5 Learning Disorders That May Affect Your Child
Photo by Yan Krukov
By Lizzie Weakley
As a parent, it’s natural to want your child to succeed in school. But what do you do if you suspect your child may have a learning disorder? Learning disorders are more common than you may think. Here are 5 of the most common learning disorders and some signs to look out for.
Attention-deficit/hyperactivity disorder (ADHD) is a disorder that affects focus, concentration, and impulse control. Common signs of ADHD include difficulty paying attention, fidgeting or squirming, acting without thinking, and interrupting others. If your child has ADHD, they may find it hard to sit still, follow instructions, or complete tasks.
Dyslexia is a reading disorder that affects the ability to read accurately and fluently. People with dyslexia may have trouble with phonemic awareness (the ability to hear, identify, and manipulate individual sounds), phonology (the sound structure of language), and word decoding skills (the ability to read words by breaking them down into their individual sounds).
Common signs of dyslexia include difficulty with spelling, reading slowly or choppily, mispronouncing words, and confusion when reading words that look or sound alike (e.g., “was” and “saw”). Check into how dyslexic reading tuition can be helpful for your child.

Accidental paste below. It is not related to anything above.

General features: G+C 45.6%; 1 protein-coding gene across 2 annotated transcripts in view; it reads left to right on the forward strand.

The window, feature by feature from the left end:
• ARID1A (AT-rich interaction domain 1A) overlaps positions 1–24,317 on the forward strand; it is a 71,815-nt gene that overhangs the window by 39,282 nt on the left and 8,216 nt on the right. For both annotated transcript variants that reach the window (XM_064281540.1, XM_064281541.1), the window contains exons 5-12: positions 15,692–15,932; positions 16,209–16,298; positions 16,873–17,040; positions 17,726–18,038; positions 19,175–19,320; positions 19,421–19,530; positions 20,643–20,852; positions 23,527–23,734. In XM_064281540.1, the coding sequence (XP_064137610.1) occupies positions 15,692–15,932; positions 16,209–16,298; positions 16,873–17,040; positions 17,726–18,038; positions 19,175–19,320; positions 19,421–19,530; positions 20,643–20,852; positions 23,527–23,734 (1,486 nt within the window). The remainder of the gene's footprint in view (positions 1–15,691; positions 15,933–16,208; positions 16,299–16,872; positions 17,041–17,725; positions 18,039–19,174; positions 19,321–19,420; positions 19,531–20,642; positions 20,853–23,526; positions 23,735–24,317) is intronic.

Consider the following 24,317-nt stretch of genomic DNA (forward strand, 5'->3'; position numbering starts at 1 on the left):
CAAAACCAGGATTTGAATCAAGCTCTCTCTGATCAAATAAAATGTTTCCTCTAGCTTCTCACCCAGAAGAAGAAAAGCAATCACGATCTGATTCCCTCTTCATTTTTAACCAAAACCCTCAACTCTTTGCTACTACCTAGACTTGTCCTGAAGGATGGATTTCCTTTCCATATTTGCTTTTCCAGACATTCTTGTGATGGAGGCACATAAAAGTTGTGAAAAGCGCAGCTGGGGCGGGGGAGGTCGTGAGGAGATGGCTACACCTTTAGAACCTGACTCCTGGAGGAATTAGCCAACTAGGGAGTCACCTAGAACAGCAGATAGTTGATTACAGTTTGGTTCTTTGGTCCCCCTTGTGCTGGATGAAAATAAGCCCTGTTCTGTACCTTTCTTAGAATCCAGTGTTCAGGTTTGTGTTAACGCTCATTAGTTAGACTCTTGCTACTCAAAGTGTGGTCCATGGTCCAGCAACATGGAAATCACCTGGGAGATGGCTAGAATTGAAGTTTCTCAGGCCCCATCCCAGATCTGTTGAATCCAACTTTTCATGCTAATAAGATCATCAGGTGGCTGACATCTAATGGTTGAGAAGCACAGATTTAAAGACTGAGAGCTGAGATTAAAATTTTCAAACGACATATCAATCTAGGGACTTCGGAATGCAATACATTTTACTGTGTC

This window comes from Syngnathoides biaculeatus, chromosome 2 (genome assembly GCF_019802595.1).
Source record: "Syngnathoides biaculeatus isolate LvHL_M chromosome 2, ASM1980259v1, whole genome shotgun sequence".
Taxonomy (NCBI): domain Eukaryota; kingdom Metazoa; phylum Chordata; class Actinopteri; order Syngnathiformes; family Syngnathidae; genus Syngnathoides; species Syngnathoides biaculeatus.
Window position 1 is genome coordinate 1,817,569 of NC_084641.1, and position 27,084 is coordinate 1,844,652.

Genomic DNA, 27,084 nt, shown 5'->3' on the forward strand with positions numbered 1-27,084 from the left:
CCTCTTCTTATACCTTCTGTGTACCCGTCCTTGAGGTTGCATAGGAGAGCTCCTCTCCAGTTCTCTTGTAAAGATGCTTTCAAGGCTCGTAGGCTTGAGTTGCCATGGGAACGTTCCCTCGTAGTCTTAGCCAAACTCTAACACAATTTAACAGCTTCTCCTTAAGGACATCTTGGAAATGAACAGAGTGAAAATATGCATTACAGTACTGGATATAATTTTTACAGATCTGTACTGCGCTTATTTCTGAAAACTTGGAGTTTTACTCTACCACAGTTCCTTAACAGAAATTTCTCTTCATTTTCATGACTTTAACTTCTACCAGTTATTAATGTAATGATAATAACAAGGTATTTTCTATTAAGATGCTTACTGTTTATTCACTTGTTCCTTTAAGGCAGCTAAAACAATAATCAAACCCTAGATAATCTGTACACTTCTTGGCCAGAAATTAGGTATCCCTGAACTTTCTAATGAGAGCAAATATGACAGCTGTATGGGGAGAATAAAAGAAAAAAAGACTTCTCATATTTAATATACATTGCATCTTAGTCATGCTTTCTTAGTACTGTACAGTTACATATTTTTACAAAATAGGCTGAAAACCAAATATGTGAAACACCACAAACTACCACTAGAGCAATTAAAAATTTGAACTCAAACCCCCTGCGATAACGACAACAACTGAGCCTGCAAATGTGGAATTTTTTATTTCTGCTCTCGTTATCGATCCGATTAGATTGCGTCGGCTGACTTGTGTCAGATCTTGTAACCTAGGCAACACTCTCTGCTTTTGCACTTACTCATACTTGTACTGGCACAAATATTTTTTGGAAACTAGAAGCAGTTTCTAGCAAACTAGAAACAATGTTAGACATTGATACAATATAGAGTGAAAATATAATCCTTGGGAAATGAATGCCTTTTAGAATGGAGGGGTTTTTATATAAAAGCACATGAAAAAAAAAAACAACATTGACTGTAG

Dyscalculia is a math disorder that affects the ability to understand numbers and math concepts. People with dyscalculia may have trouble comprehending word problems, accurately performing mathematical operations, remembering number facts or formulas, and estimating quantities. Common signs of dyscalculia include difficulty counting change, telling time, understanding concepts like place value or fractions, and trouble following directions when completing math problems.
Autism Spectrum Disorder
Autism spectrum disorder (ASD) is a neurodevelopmental disorder that affects social interaction, communication, and behavior. People with ASD may have difficulty with social cues such as eye contact and facial expressions, trouble with verbal communication such as using gestures or speaking in sentences, repetitive behaviors such as hand-flapping or rocking back and forth, and restricted interests such as obsessions with certain topics or objects.
Processing disorders refer to a group of disorders that affect the way the brain processes information. These disorders can affect any of the senses including hearing, sight, touch, smell, and taste. Common signs of processing disorders include trouble keeping track of spoken instructions requiring extra time to process information difficulty distinguishing between similar words or sounds (e.g., “cat” and “bat”), requiring extra time to respond to questions struggling with fine motor skills such as writing or tying shoes. If you notice any of these signs in your child, talk to their teacher or doctor about getting them evaluated for a learning disorder.
As a parent, it’s important to be aware of the different types of learning disorders and the signs to look out for so you can get your child the help they need to succeed in school! Keep these in mind if you start to notice a slip in grades or concern from your child’s teacher.
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*Photo courtesy of Lizzie Weakley